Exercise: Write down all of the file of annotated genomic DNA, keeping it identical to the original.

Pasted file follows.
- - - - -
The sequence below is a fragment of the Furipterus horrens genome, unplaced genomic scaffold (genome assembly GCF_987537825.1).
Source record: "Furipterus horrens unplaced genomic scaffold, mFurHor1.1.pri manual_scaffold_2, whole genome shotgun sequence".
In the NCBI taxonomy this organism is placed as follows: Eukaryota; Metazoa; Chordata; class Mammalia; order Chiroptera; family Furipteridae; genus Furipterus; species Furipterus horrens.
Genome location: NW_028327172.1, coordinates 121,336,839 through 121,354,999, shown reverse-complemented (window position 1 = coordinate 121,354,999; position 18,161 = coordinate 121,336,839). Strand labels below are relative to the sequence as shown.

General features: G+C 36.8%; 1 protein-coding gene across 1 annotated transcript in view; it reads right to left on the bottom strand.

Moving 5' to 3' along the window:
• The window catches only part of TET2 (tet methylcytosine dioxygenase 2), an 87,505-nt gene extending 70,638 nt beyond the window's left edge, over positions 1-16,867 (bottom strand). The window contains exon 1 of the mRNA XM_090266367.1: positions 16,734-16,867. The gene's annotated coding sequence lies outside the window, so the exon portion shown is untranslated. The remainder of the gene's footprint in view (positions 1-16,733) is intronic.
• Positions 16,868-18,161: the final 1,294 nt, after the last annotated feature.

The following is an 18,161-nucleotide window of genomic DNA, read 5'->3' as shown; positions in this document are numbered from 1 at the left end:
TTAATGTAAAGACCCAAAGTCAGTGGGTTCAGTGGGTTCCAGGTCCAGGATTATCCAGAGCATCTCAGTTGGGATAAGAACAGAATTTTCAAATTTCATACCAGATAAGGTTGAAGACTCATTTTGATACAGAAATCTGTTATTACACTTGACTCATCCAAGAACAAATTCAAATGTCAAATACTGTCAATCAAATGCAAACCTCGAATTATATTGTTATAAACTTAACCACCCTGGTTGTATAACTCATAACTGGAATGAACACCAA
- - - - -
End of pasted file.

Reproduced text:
The sequence below is a fragment of the Furipterus horrens genome, unplaced genomic scaffold (genome assembly GCF_987537825.1).
Source record: "Furipterus horrens unplaced genomic scaffold, mFurHor1.1.pri manual_scaffold_2, whole genome shotgun sequence".
In the NCBI taxonomy this organism is placed as follows: Eukaryota; Metazoa; Chordata; class Mammalia; order Chiroptera; family Furipteridae; genus Furipterus; species Furipterus horrens.
Genome location: NW_028327172.1, coordinates 121,336,839 through 121,354,999, shown reverse-complemented (window position 1 = coordinate 121,354,999; position 18,161 = coordinate 121,336,839). Strand labels below are relative to the sequence as shown.

General features: G+C 36.8%; 1 protein-coding gene across 1 annotated transcript in view; it reads right to left on the bottom strand.

Moving 5' to 3' along the window:
• The window catches only part of TET2 (tet methylcytosine dioxygenase 2), an 87,505-nt gene extending 70,638 nt beyond the window's left edge, over positions 1-16,867 (bottom strand). The window contains exon 1 of the mRNA XM_090266367.1: positions 16,734-16,867. The gene's annotated coding sequence lies outside the window, so the exon portion shown is untranslated. The remainder of the gene's footprint in view (positions 1-16,733) is intronic.
• Positions 16,868-18,161: the final 1,294 nt, after the last annotated feature.

The following is an 18,161-nucleotide window of genomic DNA, read 5'->3' as shown; positions in this document are numbered from 1 at the left end:
TTAATGTAAAGACCCAAAGTCAGTGGGTTCAGTGGGTTCCAGGTCCAGGATTATCCAGAGCATCTCAGTTGGGATAAGAACAGAATTTTCAAATTTCATACCAGATAAGGTTGAAGACTCATTTTGATACAGAAATCTGTTATTACACTTGACTCATCCAAGAACAAATTCAAATGTCAAATACTGTCAATCAAATGCAAACCTCGAATTATATTGTTATAAACTTAACCACCCTGGTTGTATAACTCATAACTGGAATGAACACCAA